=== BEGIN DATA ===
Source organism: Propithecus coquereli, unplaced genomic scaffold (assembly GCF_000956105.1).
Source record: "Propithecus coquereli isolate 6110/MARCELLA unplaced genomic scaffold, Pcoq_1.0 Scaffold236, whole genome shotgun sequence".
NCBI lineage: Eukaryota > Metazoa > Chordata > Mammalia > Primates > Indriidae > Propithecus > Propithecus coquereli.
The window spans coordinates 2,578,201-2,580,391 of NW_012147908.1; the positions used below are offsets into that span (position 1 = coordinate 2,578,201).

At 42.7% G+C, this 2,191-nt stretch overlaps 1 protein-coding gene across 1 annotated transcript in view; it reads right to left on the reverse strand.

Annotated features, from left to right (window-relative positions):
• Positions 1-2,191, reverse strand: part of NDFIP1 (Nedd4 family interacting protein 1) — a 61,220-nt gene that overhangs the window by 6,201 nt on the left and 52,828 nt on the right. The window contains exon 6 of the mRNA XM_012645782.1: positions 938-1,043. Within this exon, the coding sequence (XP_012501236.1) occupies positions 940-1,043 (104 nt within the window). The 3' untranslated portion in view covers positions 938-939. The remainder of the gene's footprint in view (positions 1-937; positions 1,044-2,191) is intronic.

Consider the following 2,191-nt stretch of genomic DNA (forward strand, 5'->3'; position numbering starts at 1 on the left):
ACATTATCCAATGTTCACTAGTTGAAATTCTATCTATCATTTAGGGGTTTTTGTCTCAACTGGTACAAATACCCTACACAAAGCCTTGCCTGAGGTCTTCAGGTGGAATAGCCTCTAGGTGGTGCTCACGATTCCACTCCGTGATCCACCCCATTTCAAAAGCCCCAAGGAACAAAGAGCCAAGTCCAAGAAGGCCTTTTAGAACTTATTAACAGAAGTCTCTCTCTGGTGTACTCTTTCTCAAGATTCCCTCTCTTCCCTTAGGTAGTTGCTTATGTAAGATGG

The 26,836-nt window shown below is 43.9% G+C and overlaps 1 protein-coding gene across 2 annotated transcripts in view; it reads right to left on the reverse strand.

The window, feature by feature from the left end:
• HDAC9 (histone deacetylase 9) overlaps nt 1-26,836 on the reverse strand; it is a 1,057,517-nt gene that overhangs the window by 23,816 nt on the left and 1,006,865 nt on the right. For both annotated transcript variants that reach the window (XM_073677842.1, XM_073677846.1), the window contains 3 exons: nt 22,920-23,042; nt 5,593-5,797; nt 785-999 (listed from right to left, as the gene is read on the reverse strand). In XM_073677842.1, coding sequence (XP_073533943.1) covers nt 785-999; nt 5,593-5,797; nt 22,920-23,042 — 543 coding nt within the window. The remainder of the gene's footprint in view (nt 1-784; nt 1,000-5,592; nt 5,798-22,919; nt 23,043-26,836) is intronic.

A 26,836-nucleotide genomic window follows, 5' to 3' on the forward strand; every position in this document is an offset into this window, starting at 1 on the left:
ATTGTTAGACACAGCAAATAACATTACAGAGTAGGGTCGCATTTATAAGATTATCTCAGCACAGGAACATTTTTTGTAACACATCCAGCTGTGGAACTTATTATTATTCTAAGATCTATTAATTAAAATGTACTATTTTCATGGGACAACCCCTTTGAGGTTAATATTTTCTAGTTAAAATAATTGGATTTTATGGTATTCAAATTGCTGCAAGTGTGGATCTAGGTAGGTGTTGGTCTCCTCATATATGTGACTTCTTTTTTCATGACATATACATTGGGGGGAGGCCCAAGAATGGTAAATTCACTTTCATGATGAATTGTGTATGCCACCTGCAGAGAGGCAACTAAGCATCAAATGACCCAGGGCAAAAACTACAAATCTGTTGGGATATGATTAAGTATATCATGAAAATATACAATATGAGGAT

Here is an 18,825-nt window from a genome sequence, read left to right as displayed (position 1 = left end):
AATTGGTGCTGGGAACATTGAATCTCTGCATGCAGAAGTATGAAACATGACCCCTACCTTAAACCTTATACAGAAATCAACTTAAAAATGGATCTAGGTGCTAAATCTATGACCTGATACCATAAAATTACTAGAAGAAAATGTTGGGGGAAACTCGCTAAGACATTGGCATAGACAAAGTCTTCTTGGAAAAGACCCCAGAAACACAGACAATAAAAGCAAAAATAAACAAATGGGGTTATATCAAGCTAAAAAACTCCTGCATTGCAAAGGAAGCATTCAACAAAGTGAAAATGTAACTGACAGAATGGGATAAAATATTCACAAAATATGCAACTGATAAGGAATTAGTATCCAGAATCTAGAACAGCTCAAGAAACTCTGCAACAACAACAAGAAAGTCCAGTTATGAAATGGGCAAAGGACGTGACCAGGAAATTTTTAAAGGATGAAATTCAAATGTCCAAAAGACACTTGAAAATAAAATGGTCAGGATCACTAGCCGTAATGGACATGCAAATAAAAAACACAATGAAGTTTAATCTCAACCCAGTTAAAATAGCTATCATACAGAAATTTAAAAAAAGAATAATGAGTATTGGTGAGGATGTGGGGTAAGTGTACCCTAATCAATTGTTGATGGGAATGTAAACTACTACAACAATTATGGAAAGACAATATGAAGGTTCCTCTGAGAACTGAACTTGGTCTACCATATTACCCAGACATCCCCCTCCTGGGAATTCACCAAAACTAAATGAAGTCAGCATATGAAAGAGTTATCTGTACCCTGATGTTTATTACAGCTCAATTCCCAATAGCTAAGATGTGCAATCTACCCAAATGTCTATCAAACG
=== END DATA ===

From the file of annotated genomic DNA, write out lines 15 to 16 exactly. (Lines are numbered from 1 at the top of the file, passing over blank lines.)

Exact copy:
Here is an 18,825-nt window from a genome sequence, read left to right as displayed (position 1 = left end):
AATTGGTGCTGGGAACATTGAATCTCTGCATGCAGAAGTATGAAACATGACCCCTACCTTAAACCTTATACAGAAATCAACTTAAAAATGGATCTAGGTGCTAAATCTATGACCTGATACCATAAAATTACTAGAAGAAAATGTTGGGGGAAACTCGCTAAGACATTGGCATAGACAAAGTCTTCTTGGAAAAGACCCCAGAAACACAGACAATAAAAGCAAAAATAAACAAATGGGGTTATATCAAGCTAAAAAACTCCTGCATTGCAAAGGAAGCATTCAACAAAGTGAAAATGTAACTGACAGAATGGGATAAAATATTCACAAAATATGCAACTGATAAGGAATTAGTATCCAGAATCTAGAACAGCTCAAGAAACTCTGCAACAACAACAAGAAAGTCCAGTTATGAAATGGGCAAAGGACGTGACCAGGAAATTTTTAAAGGATGAAATTCAAATGTCCAAAAGACACTTGAAAATAAAATGGTCAGGATCACTAGCCGTAATGGACATGCAAATAAAAAACACAATGAAGTTTAATCTCAACCCAGTTAAAATAGCTATCATACAGAAATTTAAAAAAAGAATAATGAGTATTGGTGAGGATGTGGGGTAAGTGTACCCTAATCAATTGTTGATGGGAATGTAAACTACTACAACAATTATGGAAAGACAATATGAAGGTTCCTCTGAGAACTGAACTTGGTCTACCATATTACCCAGACATCCCCCTCCTGGGAATTCACCAAAACTAAATGAAGTCAGCATATGAAAGAGTTATCTGTACCCTGATGTTTATTACAGCTCAATTCCCAATAGCTAAGATGTGCAATCTACCCAAATGTCTATCAAACG